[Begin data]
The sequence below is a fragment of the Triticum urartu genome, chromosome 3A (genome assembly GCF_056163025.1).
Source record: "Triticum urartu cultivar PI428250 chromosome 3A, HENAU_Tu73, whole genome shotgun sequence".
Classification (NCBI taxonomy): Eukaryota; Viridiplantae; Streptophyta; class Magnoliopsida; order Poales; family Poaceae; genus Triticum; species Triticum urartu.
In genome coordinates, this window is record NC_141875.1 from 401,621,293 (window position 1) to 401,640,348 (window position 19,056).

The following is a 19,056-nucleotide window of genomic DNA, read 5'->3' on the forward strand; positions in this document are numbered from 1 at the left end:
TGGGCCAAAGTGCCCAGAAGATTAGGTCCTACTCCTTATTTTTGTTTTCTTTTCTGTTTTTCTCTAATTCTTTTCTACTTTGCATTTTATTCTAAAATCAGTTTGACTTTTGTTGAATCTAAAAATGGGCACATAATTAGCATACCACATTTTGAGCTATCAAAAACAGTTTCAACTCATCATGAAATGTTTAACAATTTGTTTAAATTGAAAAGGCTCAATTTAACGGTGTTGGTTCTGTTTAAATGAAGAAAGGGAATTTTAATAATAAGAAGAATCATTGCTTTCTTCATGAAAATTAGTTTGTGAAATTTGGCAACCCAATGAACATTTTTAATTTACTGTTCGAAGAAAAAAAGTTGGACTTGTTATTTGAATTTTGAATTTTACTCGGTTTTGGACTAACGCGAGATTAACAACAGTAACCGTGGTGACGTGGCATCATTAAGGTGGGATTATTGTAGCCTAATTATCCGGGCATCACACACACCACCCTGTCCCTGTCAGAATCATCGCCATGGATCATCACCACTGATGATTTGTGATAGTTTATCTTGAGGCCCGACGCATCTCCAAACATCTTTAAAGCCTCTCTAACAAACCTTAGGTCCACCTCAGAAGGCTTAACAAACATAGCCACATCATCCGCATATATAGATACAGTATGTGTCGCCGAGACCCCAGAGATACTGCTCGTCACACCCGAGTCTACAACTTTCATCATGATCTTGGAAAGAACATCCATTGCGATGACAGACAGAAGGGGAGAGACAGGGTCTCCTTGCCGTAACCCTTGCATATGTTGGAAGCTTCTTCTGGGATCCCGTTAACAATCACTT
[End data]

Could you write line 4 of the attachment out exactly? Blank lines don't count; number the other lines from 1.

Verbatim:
In genome coordinates, this window is record NC_141875.1 from 401,621,293 (window position 1) to 401,640,348 (window position 19,056).